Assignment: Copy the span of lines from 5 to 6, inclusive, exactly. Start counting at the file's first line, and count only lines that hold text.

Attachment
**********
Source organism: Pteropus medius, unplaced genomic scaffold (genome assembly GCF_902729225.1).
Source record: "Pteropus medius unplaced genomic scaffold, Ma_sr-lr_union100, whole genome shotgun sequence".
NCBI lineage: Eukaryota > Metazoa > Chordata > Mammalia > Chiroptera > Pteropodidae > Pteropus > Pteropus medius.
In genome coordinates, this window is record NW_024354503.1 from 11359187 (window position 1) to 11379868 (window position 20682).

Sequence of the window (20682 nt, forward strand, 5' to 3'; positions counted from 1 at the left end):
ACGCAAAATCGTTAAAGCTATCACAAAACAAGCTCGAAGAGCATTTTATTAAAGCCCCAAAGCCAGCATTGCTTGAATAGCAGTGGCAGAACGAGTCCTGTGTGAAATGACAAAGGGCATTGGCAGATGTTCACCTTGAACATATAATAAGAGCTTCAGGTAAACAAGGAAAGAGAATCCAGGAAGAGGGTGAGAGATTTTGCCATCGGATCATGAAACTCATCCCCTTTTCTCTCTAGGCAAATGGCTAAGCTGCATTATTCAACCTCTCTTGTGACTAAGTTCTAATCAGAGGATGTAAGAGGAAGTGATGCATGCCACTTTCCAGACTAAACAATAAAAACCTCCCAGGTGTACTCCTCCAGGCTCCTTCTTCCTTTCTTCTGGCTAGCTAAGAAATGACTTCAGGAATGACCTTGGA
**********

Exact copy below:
Sequence of the window (20682 nt, forward strand, 5' to 3'; positions counted from 1 at the left end):
ACGCAAAATCGTTAAAGCTATCACAAAACAAGCTCGAAGAGCATTTTATTAAAGCCCCAAAGCCAGCATTGCTTGAATAGCAGTGGCAGAACGAGTCCTGTGTGAAATGACAAAGGGCATTGGCAGATGTTCACCTTGAACATATAATAAGAGCTTCAGGTAAACAAGGAAAGAGAATCCAGGAAGAGGGTGAGAGATTTTGCCATCGGATCATGAAACTCATCCCCTTTTCTCTCTAGGCAAATGGCTAAGCTGCATTATTCAACCTCTCTTGTGACTAAGTTCTAATCAGAGGATGTAAGAGGAAGTGATGCATGCCACTTTCCAGACTAAACAATAAAAACCTCCCAGGTGTACTCCTCCAGGCTCCTTCTTCCTTTCTTCTGGCTAGCTAAGAAATGACTTCAGGAATGACCTTGGA